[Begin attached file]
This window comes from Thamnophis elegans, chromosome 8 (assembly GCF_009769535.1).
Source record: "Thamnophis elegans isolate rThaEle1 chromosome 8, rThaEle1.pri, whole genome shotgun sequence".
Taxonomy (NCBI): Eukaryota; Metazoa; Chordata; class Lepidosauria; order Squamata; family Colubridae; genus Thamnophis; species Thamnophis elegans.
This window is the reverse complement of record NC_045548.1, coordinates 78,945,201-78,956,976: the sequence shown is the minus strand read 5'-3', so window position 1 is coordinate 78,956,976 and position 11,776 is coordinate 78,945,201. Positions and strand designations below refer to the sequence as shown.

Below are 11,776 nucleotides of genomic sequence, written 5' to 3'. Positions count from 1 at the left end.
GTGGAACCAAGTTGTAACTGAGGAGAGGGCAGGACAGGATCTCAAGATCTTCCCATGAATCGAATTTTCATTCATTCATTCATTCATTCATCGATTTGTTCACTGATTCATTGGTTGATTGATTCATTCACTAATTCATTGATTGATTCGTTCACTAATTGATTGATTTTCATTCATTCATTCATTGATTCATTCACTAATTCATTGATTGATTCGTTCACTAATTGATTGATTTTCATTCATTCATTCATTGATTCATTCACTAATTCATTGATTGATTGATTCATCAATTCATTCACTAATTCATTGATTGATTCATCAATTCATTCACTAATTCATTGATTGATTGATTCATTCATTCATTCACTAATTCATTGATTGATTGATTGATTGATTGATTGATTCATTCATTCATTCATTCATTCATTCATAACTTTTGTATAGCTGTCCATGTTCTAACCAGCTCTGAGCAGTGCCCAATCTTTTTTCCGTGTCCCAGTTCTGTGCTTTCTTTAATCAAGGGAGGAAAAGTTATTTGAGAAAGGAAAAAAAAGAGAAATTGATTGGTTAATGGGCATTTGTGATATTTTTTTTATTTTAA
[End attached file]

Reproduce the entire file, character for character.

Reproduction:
This window comes from Thamnophis elegans, chromosome 8 (assembly GCF_009769535.1).
Source record: "Thamnophis elegans isolate rThaEle1 chromosome 8, rThaEle1.pri, whole genome shotgun sequence".
Taxonomy (NCBI): Eukaryota; Metazoa; Chordata; class Lepidosauria; order Squamata; family Colubridae; genus Thamnophis; species Thamnophis elegans.
This window is the reverse complement of record NC_045548.1, coordinates 78,945,201-78,956,976: the sequence shown is the minus strand read 5'-3', so window position 1 is coordinate 78,956,976 and position 11,776 is coordinate 78,945,201. Positions and strand designations below refer to the sequence as shown.

Below are 11,776 nucleotides of genomic sequence, written 5' to 3'. Positions count from 1 at the left end.
GTGGAACCAAGTTGTAACTGAGGAGAGGGCAGGACAGGATCTCAAGATCTTCCCATGAATCGAATTTTCATTCATTCATTCATTCATTCATCGATTTGTTCACTGATTCATTGGTTGATTGATTCATTCACTAATTCATTGATTGATTCGTTCACTAATTGATTGATTTTCATTCATTCATTCATTGATTCATTCACTAATTCATTGATTGATTCGTTCACTAATTGATTGATTTTCATTCATTCATTCATTGATTCATTCACTAATTCATTGATTGATTGATTCATCAATTCATTCACTAATTCATTGATTGATTCATCAATTCATTCACTAATTCATTGATTGATTGATTCATTCATTCATTCACTAATTCATTGATTGATTGATTGATTGATTGATTGATTCATTCATTCATTCATTCATTCATTCATAACTTTTGTATAGCTGTCCATGTTCTAACCAGCTCTGAGCAGTGCCCAATCTTTTTTCCGTGTCCCAGTTCTGTGCTTTCTTTAATCAAGGGAGGAAAAGTTATTTGAGAAAGGAAAAAAAAGAGAAATTGATTGGTTAATGGGCATTTGTGATATTTTTTTTATTTTAA